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Fuel for a fuel cell car

  1. Oct 7, 2006 #1

    taylaron

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    i recently read in a popular science magizine about a guy inventing a substance that was like a "scafalding" for atoms. that the atoms (gas state) bonded to this structure (assuming this scaffalding is microscopic) making it "semi-solid" i dont know what you would call it. but what if you did come up with a microscopic compound that when charged would attract hydrogen atoms (for sake of fuel cell cars) making it more "compact" than holding a massive container full of gas state hydrogen.
    yet, i still have a lot to learn.
    this is part chemistry so i asked my chemistry teatcher if hydrogen atoms are polar (of course they are because hydrogen bonds to oxygen to make water) she said they were polar. for just that example. anyways, since hydrogen is polar, you could fill this vaccume sealed chamber with this "microscopic grid" inside of it with hydrogen. then starting at the far end of the container, charge the grid as to polarize it, making an attraction between the grid and the atoms. im assuming the atoms would "bond" with the grid electromagnetically. you gradually charge this grid from back to front (as to not make any empty pockets that loose hydrogen atoms couldent fill) then as the fuel cell car needs hydrogen, it releases the charge within a section of the grid, releasing the atoms back into free-flowing space. making them a "gas" again. then you go to through the whole fuel cells. the point of this idea is because the producers of the fuel cell cars dont yet have a useable way to store the massive ammounts of hydrogen the fuel cell goes through. they speak of MASSIVE tanks that would be required. since the psi would be so high, the container would need to be thicker and thicker.
    please forgive my spelling and grammar mistakes. :yuck:
     
  2. jcsd
  3. Oct 8, 2006 #2

    chroot

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    Hydrogen molecules are not polar, nor are any molecules composed of two atoms of the same element.

    - Warren
     
  4. Oct 10, 2006 #3

    taylaron

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    again

    how are hydrogen molecules not polar since they bond with oxygen to create water.
     
  5. Oct 10, 2006 #4

    Office_Shredder

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    hydrogen ATOMS bond with water. When you burn hydrogen, you want to burn a molecule. This isn't polar, and you'll find that's why you need such a high initial expense of energy to start converting hydrogen and oxygen to water.

    And hydrogen atoms aren't polar, they simply aren't as electronegative as water (although I suppose with only one electron, it kind of is polar).
     
  6. Oct 10, 2006 #5

    chroot

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    "Bonding with oxygen" doesn't imply anything with respect to polarity.

    A hydrogen molecule is exactly symmetric -- two protons with two electrons equally shared between them. How on earth could the hydrogen molecule be polar?

    If the hydrogen molecule were polar, it would mean that the electrons "spend more time" around one atom than the other -- but the two atoms are identical. The hydrogen molecule is therefore not polar; I'm afraid your chemistry teacher is wrong, and so are you.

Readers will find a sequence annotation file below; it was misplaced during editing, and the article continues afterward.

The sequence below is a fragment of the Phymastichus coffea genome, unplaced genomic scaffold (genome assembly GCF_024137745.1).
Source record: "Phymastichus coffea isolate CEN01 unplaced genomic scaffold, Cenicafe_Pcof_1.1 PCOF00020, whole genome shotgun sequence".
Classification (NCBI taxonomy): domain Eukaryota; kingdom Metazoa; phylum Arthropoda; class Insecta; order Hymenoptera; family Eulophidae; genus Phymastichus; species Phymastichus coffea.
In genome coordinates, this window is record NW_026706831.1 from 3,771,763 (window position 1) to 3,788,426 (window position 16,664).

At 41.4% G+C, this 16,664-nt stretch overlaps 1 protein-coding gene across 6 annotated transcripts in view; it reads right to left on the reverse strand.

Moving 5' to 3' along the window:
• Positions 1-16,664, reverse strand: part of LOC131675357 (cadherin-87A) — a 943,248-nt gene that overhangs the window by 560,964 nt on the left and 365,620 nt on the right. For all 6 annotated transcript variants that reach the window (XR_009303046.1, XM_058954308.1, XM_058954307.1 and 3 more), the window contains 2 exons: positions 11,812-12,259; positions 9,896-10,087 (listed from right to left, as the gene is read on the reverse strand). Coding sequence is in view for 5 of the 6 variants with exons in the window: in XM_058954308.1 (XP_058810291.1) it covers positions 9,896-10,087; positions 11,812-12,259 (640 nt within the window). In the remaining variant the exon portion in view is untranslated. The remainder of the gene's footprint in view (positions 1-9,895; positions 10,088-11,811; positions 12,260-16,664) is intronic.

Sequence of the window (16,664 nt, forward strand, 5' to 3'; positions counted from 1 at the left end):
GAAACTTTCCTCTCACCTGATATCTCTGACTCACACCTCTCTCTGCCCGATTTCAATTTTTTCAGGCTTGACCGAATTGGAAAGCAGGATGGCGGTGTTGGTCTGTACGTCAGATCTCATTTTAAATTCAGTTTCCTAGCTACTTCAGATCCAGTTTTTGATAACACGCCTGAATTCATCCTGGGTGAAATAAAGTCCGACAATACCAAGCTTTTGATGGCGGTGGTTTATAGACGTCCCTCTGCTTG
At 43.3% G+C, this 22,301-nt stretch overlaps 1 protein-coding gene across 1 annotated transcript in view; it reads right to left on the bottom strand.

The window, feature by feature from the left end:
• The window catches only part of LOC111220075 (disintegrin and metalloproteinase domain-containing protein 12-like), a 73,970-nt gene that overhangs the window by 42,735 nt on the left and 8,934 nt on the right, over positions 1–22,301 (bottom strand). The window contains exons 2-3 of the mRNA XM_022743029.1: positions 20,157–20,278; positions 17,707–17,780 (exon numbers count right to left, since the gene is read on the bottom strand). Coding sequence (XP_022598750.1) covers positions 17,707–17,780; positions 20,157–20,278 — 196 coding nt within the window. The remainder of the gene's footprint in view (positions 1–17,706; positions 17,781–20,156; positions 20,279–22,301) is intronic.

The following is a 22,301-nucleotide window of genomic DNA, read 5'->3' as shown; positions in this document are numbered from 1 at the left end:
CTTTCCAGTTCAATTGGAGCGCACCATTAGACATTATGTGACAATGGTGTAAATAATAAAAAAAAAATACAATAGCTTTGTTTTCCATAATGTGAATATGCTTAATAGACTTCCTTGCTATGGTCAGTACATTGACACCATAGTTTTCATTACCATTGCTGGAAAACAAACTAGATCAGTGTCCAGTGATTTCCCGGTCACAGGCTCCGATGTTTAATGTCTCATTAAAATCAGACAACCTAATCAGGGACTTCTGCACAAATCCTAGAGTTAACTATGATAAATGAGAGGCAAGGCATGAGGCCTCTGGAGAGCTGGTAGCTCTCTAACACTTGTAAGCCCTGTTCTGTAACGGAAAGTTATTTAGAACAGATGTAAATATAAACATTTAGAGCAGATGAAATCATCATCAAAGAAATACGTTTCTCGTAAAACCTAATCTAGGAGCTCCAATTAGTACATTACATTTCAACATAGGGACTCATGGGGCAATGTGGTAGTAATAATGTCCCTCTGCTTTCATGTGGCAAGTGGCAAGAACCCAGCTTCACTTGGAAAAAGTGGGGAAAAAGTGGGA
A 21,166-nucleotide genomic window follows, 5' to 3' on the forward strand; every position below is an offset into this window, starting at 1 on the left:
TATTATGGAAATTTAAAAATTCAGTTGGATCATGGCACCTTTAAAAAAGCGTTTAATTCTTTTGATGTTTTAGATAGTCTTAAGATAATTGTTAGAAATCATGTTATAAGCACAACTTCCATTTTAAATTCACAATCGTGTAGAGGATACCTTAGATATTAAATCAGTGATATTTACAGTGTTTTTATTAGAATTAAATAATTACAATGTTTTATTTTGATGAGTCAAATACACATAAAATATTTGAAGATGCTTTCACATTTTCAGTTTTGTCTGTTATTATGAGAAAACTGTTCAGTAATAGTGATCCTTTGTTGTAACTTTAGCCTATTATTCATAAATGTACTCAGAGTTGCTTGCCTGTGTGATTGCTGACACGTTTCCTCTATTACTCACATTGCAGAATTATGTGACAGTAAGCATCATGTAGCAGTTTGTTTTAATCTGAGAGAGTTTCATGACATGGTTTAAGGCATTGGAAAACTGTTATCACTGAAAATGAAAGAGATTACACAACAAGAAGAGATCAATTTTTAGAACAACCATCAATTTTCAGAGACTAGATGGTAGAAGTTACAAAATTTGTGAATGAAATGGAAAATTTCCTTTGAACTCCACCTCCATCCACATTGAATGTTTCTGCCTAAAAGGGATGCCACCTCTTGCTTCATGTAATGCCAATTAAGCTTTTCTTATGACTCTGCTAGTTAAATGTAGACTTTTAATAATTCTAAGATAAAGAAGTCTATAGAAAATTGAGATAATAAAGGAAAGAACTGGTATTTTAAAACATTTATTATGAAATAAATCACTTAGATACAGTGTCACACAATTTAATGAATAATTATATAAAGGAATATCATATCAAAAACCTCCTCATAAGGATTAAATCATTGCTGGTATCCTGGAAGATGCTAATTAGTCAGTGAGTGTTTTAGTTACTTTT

- Warren
     
  7. Oct 11, 2006 #6

    taylaron

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    blow me out of the sky

    well, obviously i've got some thinking to do. thanks for helping me out here. obviously i've got a crazy chemistry teatcher. it would be pretty cool if the concpet worked though. revolutionairy.

    pardon my spelling............
     
  8. May 20, 2007 #7

    taylaron

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    lets try this again.....

    so using a 3-d grid of the smallest scale of inter-crossing wires holding a negative charge inside a container wont attract the slightly positively charged Hydrogen atoms (although they are in hydrogen gas form (H2) naturally) into a 3-d grid of compact hydrogen molecules/atoms?:confused:
    the storage of hydrogen through the use of a scaffold to hold the Hydrogen atoms closer together than in their free-form (space between the molecules when at 1atm) position.
    or is the repulsive effect from each hydrogen atom going to limit the distance from their partner molecule inside the scaffold?
    sorry if this sounds confusing.
     
  9. May 20, 2007 #8

    chroot

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    1) Hydrogen atoms (and molecules) are electrically neutral. They are not "slightly positively charged." You can polarize them a bit with an external electric field, but not much.

    2) Hydrogen molecules have an average thermal velocity of some millions of miles per hour at room temperature. Would you care to calculate the voltage required? Hint: it'd be an impossibly large number; your grid would simply arc to whatever's holding it.

    3) How, precisely, do you intend to make a wire mesh with atomic-scale wires?

    - Warren
     
  10. May 20, 2007 #9

    taylaron

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    thanks chroot, but im not saying that we have the technology now to be able to develop a "scaffold" at an atomic scale.
    thanks for pointing out my errors.
     
  11. Nov 20, 2008 #10
    maybe your teacher meant water molecules are polarised.
     
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